Biomaterials as vaccine adjuvants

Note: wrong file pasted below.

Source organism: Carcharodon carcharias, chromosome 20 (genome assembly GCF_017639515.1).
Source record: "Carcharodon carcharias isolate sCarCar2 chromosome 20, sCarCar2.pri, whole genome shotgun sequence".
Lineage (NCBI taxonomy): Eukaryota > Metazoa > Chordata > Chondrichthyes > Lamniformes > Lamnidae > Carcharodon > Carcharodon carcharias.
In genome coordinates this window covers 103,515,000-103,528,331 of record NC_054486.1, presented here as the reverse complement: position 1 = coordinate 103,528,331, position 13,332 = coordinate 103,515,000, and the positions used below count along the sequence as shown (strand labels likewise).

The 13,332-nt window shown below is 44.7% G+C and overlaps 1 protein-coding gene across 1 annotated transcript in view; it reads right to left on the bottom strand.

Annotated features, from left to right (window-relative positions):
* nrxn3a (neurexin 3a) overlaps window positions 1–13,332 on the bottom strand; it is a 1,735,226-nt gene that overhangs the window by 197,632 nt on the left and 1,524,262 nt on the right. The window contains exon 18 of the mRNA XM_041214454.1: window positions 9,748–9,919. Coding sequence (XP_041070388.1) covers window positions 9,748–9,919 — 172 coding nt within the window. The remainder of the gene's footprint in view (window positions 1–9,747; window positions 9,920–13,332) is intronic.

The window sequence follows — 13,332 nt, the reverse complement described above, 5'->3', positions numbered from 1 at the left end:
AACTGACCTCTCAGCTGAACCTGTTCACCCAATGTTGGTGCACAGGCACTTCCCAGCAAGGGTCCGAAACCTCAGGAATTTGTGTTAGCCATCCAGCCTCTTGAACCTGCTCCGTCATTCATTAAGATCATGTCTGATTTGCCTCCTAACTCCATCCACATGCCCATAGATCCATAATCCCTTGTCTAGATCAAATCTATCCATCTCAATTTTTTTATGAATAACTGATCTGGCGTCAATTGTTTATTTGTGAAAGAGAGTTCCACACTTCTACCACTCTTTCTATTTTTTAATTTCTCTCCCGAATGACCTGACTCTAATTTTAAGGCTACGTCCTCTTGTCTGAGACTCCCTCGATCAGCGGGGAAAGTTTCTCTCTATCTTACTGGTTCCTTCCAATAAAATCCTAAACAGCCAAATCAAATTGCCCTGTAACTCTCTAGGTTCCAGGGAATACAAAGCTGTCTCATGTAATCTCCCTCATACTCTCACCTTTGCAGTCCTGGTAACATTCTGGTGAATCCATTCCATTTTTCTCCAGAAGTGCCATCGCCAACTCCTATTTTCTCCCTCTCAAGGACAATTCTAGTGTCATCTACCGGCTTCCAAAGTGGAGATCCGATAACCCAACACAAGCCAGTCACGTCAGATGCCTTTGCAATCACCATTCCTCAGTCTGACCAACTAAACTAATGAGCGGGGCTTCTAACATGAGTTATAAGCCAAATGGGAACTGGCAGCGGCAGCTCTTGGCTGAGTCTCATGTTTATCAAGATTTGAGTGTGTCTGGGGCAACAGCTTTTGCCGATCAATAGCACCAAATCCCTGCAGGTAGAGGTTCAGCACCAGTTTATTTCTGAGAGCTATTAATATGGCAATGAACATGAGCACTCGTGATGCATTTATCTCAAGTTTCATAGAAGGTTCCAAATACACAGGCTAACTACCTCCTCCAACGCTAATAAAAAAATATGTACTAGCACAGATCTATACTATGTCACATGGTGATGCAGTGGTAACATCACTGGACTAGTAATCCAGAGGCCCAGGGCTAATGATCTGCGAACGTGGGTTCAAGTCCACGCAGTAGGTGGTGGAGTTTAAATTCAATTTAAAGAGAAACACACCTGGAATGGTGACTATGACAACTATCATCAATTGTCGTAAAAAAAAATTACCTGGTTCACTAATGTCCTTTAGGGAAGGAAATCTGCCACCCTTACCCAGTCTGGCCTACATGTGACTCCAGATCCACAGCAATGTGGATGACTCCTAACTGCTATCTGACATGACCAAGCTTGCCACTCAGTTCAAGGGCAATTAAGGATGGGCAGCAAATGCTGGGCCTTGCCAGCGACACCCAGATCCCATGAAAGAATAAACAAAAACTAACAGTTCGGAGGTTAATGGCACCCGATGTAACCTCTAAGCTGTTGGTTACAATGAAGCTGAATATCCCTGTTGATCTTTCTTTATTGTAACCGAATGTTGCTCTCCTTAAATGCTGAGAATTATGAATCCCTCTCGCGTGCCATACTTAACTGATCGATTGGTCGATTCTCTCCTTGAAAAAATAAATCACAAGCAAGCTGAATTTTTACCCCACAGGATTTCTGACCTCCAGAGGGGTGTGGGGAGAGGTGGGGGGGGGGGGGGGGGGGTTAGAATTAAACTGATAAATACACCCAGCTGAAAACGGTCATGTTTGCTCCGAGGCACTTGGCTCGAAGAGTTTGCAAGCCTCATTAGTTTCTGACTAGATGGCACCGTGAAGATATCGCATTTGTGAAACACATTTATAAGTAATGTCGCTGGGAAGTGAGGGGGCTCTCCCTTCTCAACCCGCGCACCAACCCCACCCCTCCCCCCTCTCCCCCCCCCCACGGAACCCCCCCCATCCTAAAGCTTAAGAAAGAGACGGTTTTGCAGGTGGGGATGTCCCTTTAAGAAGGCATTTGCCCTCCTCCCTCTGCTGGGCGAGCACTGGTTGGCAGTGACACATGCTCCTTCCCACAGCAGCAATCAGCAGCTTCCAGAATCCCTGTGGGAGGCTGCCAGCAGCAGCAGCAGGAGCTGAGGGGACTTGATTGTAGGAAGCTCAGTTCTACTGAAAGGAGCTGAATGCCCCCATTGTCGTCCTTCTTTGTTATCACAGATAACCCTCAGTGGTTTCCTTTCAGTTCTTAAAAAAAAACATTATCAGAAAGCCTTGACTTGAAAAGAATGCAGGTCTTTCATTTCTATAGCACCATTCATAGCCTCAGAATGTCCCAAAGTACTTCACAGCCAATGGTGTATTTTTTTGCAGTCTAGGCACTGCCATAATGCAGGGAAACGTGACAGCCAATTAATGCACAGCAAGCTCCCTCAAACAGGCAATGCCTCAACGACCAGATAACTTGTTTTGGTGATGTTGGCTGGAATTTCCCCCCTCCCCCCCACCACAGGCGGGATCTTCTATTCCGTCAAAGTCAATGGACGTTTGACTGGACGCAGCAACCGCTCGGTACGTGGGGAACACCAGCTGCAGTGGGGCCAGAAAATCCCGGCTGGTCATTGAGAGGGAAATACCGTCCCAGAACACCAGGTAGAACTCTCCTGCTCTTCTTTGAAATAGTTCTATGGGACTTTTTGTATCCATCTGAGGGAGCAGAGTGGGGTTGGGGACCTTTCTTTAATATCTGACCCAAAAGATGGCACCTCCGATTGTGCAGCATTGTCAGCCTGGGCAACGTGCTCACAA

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Biomaterials are promising candidate adjuvants to enhance vaccine efficacy. Through adjuvant design, we can broaden the use of vaccines to diseases such as AIDS, malaria, and cancer. This review addresses the fundamentals of vaccine and adjuvant function in order to determine guidelines for adjuvant design, including aspects of the vaccine such as disease target, antigen formulation, and delivery route. An ideal biomaterial adjuvant will perform three functions. (1) It will deliver the antigen selectively to dendritic cells. This has been accomplished through release of chemokines or cytokines, use of antidendritic cell antibodies, and even through particle size selection. (2) It will activate the dendritic cells, improving antigen presentation. Biomaterials themselves have been shown to activate innate immunity, but specific innate-activating ligands have also been included in adjuvant formulations. Finally, (3) it will release the antigen appropriately into the dendritic cell. Tuning release to be pH sensitive and engineering endosomal release are strategies that have been used. There is a real opportunity to rationally design better biomaterial adjuvants that will significantly expand and improve vaccine function.
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